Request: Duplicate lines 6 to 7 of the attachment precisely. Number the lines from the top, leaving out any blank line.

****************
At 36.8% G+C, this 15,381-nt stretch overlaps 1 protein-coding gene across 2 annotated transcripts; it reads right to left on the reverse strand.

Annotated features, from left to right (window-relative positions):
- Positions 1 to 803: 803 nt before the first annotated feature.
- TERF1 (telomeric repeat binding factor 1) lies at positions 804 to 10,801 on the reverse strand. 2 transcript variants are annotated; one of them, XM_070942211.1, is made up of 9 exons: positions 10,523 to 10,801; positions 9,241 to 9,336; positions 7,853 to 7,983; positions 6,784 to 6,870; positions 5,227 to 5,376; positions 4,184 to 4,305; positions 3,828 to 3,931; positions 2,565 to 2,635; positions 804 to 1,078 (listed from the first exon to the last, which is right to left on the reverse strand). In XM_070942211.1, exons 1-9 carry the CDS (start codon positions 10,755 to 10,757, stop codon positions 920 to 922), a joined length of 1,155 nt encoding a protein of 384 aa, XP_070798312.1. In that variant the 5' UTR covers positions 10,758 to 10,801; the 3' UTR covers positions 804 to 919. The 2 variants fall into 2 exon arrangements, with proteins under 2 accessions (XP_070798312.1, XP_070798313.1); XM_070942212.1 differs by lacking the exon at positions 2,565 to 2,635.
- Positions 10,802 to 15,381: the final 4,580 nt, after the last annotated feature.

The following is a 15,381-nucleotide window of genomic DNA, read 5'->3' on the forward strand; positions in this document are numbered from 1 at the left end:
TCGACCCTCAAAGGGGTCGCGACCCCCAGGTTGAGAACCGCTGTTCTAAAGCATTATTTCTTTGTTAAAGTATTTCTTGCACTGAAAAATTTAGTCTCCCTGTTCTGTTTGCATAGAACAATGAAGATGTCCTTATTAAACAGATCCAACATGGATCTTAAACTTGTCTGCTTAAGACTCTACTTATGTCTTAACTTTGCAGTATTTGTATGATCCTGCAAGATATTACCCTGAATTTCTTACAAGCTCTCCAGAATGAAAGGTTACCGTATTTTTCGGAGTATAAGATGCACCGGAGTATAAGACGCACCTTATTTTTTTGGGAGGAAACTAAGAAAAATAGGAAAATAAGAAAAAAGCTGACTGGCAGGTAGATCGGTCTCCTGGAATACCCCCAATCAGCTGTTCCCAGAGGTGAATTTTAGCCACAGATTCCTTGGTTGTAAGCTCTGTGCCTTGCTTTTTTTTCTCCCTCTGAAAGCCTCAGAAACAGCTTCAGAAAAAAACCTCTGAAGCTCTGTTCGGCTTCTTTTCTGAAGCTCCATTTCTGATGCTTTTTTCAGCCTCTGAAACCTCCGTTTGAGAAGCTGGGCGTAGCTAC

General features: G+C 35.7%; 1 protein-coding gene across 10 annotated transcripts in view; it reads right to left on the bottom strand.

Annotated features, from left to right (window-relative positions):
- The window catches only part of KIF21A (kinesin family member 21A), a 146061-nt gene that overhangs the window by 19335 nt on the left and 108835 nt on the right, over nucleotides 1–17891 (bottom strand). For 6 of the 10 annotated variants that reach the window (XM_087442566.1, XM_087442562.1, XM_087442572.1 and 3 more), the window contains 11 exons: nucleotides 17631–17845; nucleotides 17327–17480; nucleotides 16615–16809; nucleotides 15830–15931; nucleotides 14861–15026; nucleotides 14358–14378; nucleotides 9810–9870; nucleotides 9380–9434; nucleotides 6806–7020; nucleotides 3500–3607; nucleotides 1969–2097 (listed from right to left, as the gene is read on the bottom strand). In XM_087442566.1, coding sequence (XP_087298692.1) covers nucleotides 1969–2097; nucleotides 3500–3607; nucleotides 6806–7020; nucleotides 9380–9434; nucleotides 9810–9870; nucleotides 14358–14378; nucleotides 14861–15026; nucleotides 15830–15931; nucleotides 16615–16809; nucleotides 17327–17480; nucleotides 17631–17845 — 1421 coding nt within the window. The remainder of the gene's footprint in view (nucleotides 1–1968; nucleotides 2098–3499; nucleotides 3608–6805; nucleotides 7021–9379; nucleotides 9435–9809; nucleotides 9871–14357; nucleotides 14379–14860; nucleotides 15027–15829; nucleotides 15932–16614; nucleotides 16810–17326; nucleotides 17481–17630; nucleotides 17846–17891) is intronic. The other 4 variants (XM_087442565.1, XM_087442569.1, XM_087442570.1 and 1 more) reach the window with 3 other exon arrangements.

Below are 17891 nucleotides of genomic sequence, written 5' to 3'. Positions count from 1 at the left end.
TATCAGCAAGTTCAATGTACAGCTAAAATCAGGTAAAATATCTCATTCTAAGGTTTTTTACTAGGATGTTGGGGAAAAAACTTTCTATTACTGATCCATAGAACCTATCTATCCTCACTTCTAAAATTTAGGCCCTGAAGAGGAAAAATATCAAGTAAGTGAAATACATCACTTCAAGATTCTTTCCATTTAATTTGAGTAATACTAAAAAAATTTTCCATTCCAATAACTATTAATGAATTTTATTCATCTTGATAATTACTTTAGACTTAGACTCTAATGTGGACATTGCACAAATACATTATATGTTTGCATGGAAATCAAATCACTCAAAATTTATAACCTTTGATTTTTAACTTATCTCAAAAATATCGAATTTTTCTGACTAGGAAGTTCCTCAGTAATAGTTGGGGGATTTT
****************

The following is a 15,381-nucleotide window of genomic DNA, read 5'->3' on the forward strand; positions in this document are numbered from 1 at the left end:
TCGACCCTCAAAGGGGTCGCGACCCCCAGGTTGAGAACCGCTGTTCTAAAGCATTATTTCTTTGTTAAAGTATTTCTTGCACTGAAAAATTTAGTCTCCCTGTTCTGTTTGCATAGAACAATGAAGATGTCCTTATTAAACAGATCCAACATGGATCTTAAACTTGTCTGCTTAAGACTCTACTTATGTCTTAACTTTGCAGTATTTGTATGATCCTGCAAGATATTACCCTGAATTTCTTACAAGCTCTCCAGAATGAAAGGTTACCGTATTTTTCGGAGTATAAGATGCACCGGAGTATAAGACGCACCTTATTTTTTTGGGAGGAAACTAAGAAAAATAGGAAAATAAGAAAAAAGCTGACTGGCAGGTAGATCGGTCTCCTGGAATACCCCCAATCAGCTGTTCCCAGAGGTGAATTTTAGCCACAGATTCCTTGGTTGTAAGCTCTGTGCCTTGCTTTTTTTTCTCCCTCTGAAAGCCTCAGAAACAGCTTCAGAAAAAAACCTCTGAAGCTCTGTTCGGCTTCTTTTCTGAAGCTCCATTTCTGATGCTTTTTTCAGCCTCTGAAACCTCCGTTTGAGAAGCTGGGCGTAGCTAC